Secretary of the U.S. Department of Commerce Carlos M. Gutierrez Tuesday criticized China for delaying the creation of a 3G (third generation) wireless network in that country, saying it is thwarting global technology innovation by not embracing standards.
Speaking in a session at the International Consumer Electronics Show (CES) in Las Vegas, Gutierrez said companies around the world must support common standards to promote a worldwide environment for technology innovation, not have their own “pockets of standards.” He used China, where the government continues to hold out on granting licenses to build 3G networks, as an example of that misstep.
“When a government uses its heavy hand to decide what is best for its citizens, it warps the marketplace,” Gutierrez said. “We look with great concern when any country obstructs or hinders competition.”
China has delayed plans to build a 3G network for several years, he said. Many believe it is because the government wants to promote its own homegrown 3G standard, called TD-SCDMA (Time Division Synchronous Code Division Multiple Access), instead of embracing a version of CDMA (Code Division Multiple Access), on which other countries have built or are building 3G networks.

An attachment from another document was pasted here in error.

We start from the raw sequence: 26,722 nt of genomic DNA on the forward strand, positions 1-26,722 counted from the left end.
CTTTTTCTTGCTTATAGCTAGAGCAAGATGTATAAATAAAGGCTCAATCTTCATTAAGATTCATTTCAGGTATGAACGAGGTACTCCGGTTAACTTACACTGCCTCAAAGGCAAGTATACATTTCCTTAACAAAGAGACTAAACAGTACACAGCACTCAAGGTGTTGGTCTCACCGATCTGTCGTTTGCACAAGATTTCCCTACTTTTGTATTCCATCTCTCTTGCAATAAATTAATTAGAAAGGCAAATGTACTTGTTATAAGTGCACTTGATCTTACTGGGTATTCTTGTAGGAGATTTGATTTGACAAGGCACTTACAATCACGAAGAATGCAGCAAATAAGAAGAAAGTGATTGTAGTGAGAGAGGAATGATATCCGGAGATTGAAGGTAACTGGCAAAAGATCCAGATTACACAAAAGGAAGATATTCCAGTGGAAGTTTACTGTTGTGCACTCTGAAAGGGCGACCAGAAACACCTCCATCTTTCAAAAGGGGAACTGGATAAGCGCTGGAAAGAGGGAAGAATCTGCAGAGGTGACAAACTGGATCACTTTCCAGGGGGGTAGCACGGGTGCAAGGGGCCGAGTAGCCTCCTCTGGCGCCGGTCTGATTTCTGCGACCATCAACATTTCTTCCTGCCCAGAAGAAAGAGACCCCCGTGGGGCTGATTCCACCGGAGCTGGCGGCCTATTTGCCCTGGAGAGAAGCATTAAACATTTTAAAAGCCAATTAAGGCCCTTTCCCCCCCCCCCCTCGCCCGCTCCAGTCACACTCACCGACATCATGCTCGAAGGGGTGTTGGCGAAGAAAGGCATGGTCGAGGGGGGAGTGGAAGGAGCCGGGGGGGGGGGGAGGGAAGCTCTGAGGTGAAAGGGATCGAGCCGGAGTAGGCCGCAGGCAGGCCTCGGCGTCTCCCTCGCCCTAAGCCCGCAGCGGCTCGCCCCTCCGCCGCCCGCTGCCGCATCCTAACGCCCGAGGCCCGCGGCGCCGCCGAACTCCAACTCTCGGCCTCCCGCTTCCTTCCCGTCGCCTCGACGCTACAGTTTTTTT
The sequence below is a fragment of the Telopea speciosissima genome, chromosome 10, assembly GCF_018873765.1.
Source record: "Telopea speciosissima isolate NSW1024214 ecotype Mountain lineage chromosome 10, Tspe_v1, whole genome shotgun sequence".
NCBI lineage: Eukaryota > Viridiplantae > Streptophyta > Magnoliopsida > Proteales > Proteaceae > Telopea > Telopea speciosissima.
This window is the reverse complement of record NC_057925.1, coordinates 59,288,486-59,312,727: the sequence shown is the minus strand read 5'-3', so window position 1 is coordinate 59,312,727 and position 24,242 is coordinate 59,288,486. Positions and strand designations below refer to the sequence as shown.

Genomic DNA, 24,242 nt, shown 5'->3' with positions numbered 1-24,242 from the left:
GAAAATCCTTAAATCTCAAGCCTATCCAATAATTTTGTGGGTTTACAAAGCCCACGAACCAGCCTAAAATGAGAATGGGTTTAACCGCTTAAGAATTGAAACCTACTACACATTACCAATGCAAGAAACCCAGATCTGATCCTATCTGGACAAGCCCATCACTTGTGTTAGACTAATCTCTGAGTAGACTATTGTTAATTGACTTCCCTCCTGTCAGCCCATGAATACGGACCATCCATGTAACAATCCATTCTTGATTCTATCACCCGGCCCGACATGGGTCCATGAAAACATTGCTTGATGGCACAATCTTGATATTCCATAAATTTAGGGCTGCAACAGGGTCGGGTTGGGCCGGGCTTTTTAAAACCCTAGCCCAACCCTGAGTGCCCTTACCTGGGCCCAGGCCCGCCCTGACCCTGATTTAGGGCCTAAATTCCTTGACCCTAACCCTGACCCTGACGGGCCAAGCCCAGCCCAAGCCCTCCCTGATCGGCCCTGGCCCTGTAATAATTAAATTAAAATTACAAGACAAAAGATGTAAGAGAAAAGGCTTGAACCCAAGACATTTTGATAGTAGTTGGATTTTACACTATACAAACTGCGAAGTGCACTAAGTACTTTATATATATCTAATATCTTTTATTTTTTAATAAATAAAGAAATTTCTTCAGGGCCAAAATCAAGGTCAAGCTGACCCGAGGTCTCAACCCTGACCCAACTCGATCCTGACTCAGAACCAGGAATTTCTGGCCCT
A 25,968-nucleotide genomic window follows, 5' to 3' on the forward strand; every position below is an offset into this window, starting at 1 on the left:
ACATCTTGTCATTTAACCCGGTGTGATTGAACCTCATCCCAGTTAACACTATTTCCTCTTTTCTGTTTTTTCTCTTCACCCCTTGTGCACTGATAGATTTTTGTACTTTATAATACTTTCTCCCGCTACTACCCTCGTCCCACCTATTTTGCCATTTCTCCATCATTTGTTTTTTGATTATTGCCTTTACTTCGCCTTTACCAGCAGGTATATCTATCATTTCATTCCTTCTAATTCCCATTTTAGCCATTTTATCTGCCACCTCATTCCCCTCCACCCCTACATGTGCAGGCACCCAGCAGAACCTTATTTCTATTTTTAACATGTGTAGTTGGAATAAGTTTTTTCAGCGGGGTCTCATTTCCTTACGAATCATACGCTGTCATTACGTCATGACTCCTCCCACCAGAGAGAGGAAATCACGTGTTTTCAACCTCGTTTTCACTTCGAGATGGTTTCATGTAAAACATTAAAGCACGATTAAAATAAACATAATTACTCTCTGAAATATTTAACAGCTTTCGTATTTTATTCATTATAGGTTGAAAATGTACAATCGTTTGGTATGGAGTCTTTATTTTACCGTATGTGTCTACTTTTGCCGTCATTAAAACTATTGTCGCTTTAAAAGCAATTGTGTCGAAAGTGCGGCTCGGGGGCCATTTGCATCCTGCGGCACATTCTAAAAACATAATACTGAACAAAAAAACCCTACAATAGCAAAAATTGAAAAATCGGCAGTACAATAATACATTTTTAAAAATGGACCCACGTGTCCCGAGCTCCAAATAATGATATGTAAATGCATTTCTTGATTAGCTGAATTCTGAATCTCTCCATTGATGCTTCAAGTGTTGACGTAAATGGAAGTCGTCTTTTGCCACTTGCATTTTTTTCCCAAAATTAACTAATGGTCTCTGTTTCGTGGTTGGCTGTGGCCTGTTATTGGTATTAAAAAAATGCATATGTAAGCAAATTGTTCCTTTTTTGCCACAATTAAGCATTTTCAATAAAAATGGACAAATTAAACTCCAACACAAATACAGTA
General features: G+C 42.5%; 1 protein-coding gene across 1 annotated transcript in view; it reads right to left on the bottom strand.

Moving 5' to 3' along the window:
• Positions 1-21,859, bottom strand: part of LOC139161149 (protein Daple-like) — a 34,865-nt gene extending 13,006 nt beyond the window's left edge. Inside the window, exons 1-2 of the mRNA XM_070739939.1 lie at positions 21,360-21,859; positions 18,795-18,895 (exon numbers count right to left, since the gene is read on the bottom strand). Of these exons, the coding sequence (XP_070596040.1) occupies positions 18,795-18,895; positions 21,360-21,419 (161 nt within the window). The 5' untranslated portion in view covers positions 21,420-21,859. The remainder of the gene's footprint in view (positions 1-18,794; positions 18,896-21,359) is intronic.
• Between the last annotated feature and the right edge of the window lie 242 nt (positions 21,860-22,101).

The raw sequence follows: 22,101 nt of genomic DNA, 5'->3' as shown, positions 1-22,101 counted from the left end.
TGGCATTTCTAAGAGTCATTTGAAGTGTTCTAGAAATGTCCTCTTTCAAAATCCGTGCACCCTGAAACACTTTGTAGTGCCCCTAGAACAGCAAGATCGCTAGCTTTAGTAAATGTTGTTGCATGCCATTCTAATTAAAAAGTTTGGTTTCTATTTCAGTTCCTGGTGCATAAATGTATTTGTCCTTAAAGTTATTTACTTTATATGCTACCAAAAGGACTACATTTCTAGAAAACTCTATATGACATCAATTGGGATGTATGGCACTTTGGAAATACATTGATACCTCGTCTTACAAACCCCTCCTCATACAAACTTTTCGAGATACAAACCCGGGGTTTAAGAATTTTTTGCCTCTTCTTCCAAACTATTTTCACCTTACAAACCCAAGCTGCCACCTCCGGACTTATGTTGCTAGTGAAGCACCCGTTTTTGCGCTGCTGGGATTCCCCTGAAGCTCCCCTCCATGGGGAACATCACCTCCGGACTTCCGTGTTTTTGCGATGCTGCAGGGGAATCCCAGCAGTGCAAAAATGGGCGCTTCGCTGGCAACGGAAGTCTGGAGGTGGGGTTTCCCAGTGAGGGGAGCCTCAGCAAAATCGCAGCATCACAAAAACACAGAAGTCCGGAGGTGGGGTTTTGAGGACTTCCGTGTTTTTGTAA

To do its part to encourage competition in the technology industry, the U.S. has to revise current legislation that governs the technology industry and remain as hands-off as possible to create an atmosphere where the industry can continue to innovate and flourish, he said.
Gutierrez noted that much of the U.S. legislation around the Internet and technology is outdated and needs to be revised to keep up with the current trends of technology convergence.
“We in government need to recognize the need to remove legacy legislative barriers to innovation,” he said. “Much of our legislation was put in place many years ago, in the late 90s, which seems like decades ago … We believe that technology neutrality that rewards innovation and takes the government out of decisions is the right way forward.”
Gutierrez said that the U.S. will continue to encourage other countries to take the same approach to allowing the technology industry to create its own market rather than be limited by whatever shape the government wants it to take.
“On a worldwide basis, we need to allow market forces to take their course,” he said. “We believe governments should not be allowed to decide on business models. Consumers should pick winners and losers, and innovation will be the drivers of what consumers use.”